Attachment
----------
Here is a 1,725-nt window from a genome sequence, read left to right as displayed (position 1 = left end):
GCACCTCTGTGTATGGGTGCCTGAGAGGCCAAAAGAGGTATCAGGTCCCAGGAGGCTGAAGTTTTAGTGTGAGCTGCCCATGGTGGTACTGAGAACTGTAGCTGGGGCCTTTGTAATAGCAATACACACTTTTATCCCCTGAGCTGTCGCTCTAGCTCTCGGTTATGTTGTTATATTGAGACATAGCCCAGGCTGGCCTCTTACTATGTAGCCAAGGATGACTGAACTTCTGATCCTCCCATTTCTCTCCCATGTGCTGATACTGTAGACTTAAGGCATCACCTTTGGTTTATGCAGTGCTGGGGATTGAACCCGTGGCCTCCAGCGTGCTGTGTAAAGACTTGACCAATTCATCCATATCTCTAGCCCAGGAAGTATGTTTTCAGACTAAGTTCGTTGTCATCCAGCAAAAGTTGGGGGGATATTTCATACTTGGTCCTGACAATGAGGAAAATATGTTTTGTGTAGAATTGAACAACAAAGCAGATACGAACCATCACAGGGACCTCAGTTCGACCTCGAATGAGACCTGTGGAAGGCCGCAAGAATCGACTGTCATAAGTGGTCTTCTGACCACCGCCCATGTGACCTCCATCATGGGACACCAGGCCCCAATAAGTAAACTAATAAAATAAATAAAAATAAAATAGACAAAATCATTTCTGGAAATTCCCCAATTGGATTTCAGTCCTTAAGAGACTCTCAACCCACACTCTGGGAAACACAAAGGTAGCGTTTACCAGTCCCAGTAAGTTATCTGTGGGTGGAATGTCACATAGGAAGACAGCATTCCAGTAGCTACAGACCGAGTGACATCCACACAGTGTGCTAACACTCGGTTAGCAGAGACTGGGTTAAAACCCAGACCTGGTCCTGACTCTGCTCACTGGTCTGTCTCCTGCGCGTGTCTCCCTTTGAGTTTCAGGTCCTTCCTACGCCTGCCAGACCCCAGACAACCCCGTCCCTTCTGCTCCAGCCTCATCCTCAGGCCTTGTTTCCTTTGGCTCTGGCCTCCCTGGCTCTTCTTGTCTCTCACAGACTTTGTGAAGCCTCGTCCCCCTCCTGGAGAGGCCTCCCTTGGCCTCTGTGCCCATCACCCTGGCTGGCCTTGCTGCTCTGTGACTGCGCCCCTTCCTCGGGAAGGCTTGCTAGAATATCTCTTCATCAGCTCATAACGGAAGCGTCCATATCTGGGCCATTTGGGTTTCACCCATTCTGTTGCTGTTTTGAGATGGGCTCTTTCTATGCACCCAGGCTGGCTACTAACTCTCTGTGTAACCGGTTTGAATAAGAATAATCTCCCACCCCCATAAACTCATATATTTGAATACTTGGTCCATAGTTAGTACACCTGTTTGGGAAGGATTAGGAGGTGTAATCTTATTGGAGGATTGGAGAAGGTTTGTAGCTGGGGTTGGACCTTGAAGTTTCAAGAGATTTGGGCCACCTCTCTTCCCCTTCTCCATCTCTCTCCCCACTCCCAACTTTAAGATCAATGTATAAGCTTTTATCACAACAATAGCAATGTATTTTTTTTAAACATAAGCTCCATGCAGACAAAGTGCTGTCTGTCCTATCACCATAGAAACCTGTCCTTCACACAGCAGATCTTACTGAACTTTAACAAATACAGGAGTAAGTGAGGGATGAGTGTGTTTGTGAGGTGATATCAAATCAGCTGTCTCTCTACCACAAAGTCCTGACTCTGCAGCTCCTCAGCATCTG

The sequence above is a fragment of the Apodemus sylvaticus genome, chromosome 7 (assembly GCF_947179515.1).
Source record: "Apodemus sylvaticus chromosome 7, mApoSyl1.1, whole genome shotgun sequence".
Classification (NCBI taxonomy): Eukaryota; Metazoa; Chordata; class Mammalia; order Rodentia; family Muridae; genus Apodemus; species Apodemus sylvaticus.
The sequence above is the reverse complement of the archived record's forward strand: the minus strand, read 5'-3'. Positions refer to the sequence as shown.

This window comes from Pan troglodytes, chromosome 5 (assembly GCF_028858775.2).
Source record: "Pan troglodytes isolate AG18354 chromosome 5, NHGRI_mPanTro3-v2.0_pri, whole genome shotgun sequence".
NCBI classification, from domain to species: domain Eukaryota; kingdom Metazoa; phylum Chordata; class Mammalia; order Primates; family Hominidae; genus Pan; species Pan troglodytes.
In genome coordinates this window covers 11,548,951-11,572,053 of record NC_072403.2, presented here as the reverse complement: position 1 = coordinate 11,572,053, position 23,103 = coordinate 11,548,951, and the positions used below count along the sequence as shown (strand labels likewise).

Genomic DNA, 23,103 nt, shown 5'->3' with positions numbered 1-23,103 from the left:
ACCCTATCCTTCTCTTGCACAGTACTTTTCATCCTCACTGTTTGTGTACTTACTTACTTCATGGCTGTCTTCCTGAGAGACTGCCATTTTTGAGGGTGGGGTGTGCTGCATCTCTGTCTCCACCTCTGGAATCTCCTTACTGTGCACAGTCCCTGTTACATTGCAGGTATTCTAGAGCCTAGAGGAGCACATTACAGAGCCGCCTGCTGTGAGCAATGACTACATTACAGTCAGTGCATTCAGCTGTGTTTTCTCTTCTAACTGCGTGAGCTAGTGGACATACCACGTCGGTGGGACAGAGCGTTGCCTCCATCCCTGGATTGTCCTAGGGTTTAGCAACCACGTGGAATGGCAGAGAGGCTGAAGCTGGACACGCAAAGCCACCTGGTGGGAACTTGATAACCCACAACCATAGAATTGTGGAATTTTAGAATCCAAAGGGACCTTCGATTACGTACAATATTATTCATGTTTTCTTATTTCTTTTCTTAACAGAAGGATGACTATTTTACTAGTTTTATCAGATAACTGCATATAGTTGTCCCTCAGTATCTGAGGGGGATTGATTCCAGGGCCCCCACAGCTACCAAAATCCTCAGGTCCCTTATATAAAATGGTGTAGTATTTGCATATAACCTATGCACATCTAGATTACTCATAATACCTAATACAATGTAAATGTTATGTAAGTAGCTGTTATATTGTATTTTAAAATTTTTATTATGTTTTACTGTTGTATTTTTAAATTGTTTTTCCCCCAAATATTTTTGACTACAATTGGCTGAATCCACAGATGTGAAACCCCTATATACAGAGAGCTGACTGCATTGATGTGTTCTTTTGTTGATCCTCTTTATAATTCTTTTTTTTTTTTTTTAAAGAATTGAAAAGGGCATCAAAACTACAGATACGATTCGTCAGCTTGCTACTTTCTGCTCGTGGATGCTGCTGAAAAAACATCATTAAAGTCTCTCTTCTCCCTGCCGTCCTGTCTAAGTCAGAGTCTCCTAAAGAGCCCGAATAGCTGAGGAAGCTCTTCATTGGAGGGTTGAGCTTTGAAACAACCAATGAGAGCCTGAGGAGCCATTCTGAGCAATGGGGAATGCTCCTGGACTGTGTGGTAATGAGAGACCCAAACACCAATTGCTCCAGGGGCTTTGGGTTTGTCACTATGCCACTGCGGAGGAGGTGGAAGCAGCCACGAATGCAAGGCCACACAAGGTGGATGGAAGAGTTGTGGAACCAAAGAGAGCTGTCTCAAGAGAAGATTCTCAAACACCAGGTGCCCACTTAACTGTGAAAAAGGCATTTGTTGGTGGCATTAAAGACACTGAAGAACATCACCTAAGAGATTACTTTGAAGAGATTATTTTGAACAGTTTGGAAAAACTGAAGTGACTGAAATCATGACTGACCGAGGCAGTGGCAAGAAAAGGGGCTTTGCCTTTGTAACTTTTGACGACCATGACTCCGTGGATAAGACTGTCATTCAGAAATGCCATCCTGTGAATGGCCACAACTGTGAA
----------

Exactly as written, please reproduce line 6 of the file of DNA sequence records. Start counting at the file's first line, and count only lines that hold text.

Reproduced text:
The sequence above is the reverse complement of the archived record's forward strand: the minus strand, read 5'-3'. Positions refer to the sequence as shown.